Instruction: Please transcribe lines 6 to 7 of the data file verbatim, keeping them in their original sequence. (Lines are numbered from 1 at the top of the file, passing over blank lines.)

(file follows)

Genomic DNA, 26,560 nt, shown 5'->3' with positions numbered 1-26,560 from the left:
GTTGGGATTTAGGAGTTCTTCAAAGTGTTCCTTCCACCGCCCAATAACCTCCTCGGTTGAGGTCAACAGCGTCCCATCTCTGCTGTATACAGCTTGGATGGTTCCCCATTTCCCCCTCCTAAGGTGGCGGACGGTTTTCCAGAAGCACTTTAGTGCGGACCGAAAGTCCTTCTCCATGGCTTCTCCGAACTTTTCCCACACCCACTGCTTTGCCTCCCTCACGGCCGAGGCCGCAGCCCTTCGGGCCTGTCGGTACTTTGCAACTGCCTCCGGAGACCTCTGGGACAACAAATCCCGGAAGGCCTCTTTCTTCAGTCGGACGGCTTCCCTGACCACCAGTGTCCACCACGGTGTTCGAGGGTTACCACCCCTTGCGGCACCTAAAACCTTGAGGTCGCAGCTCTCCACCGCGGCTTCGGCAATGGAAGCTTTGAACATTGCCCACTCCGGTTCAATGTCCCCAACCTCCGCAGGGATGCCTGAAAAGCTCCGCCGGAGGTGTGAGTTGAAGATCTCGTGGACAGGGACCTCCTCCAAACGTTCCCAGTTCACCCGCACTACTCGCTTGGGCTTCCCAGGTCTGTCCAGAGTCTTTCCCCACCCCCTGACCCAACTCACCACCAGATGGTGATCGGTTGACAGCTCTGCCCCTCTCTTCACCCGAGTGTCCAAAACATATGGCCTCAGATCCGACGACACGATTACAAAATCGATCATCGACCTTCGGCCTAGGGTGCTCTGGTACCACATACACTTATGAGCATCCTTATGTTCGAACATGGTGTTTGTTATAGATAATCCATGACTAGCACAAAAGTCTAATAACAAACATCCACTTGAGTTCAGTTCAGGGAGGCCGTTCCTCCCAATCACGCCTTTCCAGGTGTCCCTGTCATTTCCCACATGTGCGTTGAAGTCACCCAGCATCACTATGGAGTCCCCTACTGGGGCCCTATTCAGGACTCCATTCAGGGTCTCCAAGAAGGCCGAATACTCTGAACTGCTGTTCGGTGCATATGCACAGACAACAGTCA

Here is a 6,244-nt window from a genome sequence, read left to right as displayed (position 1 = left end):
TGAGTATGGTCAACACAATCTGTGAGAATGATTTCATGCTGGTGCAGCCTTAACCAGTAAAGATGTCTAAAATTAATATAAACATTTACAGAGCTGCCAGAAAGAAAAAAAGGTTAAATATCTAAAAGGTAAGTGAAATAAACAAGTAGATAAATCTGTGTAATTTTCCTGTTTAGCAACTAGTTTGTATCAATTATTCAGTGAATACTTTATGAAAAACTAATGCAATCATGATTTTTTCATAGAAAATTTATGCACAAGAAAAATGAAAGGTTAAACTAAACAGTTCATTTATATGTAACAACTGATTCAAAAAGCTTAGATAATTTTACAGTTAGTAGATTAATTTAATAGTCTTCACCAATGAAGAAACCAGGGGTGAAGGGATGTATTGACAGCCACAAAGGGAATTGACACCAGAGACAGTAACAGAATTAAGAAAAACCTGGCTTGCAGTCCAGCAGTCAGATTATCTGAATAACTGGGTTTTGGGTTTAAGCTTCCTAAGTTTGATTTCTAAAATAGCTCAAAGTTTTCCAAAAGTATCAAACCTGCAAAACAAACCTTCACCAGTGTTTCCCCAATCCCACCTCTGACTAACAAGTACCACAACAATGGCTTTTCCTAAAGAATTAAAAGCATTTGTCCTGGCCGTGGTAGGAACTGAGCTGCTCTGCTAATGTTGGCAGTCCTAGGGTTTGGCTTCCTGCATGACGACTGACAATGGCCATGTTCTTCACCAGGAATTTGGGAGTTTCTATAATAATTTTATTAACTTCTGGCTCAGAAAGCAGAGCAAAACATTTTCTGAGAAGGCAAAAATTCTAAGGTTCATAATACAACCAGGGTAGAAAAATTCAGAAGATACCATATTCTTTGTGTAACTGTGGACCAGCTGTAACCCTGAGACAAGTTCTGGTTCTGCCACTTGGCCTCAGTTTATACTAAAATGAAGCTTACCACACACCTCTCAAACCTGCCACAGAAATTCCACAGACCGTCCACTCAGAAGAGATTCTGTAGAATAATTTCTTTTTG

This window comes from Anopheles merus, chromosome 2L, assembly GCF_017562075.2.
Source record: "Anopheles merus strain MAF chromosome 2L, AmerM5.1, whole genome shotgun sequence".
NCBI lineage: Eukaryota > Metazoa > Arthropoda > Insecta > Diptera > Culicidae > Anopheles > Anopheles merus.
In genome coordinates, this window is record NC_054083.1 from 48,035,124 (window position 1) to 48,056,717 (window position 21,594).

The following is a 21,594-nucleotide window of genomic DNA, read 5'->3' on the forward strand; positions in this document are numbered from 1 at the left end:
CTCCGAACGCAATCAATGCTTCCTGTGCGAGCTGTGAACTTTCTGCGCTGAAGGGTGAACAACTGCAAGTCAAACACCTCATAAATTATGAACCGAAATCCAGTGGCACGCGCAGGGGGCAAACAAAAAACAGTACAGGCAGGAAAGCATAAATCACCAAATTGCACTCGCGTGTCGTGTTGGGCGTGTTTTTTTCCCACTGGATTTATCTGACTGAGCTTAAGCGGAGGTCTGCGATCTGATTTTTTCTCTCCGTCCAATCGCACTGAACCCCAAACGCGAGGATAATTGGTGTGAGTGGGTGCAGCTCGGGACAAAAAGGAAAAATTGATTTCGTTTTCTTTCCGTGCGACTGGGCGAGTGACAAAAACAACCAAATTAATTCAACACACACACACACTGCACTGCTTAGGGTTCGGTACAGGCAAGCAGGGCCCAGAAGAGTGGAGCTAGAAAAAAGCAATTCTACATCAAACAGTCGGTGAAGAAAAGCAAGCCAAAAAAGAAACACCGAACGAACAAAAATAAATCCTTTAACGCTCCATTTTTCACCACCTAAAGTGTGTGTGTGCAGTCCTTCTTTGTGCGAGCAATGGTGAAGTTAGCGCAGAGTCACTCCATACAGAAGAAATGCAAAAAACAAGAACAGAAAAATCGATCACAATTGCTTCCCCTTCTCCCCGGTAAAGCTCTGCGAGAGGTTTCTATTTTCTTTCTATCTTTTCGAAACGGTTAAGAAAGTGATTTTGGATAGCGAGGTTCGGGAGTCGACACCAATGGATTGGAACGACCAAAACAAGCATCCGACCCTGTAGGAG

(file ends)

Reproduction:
Source record: "Anopheles merus strain MAF chromosome 2L, AmerM5.1, whole genome shotgun sequence".
NCBI lineage: Eukaryota > Metazoa > Arthropoda > Insecta > Diptera > Culicidae > Anopheles > Anopheles merus.